The mission calls for our very best.  Remember, you are Christ’s representative.  Doesn’t he deserve you very best effort?  Sometimes people serve the Church with the attitude "Well, I'm not getting paid for this so I don't have to do a spectacular job.  Beggars can't be choosey, right?"  And you know, what am I as a clergy to do and say?  I'm not paying you as a volunteer so it's not like I can cut your pay or something if you don't do a good job.  But what is that saying when it comes to Christ?  He gave His all for you--not even withholding his life.  Are you now then going to say to Him, this mediocre job I've done is good enough?  Heaven forbid!  Give Him your very best!

Be a representative for Christ
            About 10 years ago, my sister called and asked if I could do a funeral for a friend of hers.  You see, her friend had a daughter who was not really living what most would call a "godly" life.  She worked as a stripper.  And she messed around and got pregnant out of wedlock.  And then the pregnancy didn't go well and the baby was born after on 20 weeks (a healthy pregnancy is supposed to last 40 weeks).  The baby survived for a couple weeks in an incubator in a hospital NICU near McDonough, GA.  The mother and grandmother at least had that much time to spend with Augie (that's what they called him as they named him after St Augustine).  If Augie had been born just a week or two later, it might have survived, but 20 weeks is just too early.  The baby died and since they family was not involved in church and had no pastor, they asked if I would do the service and it was my honor.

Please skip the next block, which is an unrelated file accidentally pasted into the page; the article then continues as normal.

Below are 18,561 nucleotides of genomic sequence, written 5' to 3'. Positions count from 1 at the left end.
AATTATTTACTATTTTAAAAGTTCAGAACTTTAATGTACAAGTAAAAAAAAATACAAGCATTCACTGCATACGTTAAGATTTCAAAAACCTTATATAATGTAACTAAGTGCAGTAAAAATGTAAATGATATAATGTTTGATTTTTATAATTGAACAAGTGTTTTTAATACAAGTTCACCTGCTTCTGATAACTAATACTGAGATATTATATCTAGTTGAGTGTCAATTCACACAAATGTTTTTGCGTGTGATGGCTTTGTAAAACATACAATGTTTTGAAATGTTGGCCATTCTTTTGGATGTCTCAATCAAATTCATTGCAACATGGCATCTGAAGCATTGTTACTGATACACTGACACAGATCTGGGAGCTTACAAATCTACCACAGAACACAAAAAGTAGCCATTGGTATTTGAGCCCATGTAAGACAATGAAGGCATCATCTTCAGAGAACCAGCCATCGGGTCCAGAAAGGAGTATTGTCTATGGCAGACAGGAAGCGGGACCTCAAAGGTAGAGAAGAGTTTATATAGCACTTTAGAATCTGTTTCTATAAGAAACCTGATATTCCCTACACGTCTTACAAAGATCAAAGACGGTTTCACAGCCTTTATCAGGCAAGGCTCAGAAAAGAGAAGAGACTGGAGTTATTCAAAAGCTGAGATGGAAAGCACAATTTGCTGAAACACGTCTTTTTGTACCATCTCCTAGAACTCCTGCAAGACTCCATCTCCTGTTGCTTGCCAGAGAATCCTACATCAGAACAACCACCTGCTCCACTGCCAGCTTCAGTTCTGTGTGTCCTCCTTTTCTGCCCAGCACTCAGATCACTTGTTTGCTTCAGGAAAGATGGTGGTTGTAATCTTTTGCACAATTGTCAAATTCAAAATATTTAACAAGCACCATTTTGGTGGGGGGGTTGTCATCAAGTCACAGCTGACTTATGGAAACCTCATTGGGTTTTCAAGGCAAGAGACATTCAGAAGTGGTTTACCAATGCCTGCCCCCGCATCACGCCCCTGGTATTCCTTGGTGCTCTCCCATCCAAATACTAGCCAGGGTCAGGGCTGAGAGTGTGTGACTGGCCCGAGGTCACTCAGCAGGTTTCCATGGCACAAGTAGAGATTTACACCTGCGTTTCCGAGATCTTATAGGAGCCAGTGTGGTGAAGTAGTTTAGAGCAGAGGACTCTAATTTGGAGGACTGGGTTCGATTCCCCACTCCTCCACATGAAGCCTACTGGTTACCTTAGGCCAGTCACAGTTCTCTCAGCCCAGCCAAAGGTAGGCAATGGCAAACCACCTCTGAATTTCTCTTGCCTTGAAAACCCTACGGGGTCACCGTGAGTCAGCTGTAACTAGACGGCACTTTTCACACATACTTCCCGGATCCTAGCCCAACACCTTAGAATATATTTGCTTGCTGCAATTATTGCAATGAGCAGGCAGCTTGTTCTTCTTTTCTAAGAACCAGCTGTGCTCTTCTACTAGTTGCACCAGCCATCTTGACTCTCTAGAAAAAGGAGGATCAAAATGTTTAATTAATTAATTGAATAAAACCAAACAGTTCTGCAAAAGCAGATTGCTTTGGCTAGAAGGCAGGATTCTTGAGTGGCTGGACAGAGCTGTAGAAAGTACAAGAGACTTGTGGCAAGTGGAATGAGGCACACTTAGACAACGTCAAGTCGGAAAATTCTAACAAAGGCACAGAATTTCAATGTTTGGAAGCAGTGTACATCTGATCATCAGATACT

I thought long and hard and prayed a lot about what to say.  What do you say in a situation like that?  I thought maybe I could try to put some kind of positive spin on it, but that just seemed trite and dishonest; besides, how can you do that for a family that is not active in church and may not grasp the complicated concepts of the Christian faith and hope.  I felt God was telling me to say something different.  So as I spoke at the hospital chapel where the funeral was held, I simply said something like this.  "I am here as a representative for my King, Jesus Christ.  I don't understand why things like this happen and I can't give you any answers, but I know that God loves you and He wanted me to be here today to represent Him for you.  I can't imagine the pain and sorrow you feel, but my God does because He also lost a son.  You His Son died on the cross because He loved us so much.  And so, I am here today to represent my King and express His love to you in your time of grief.  He knows your pain and He cares about you."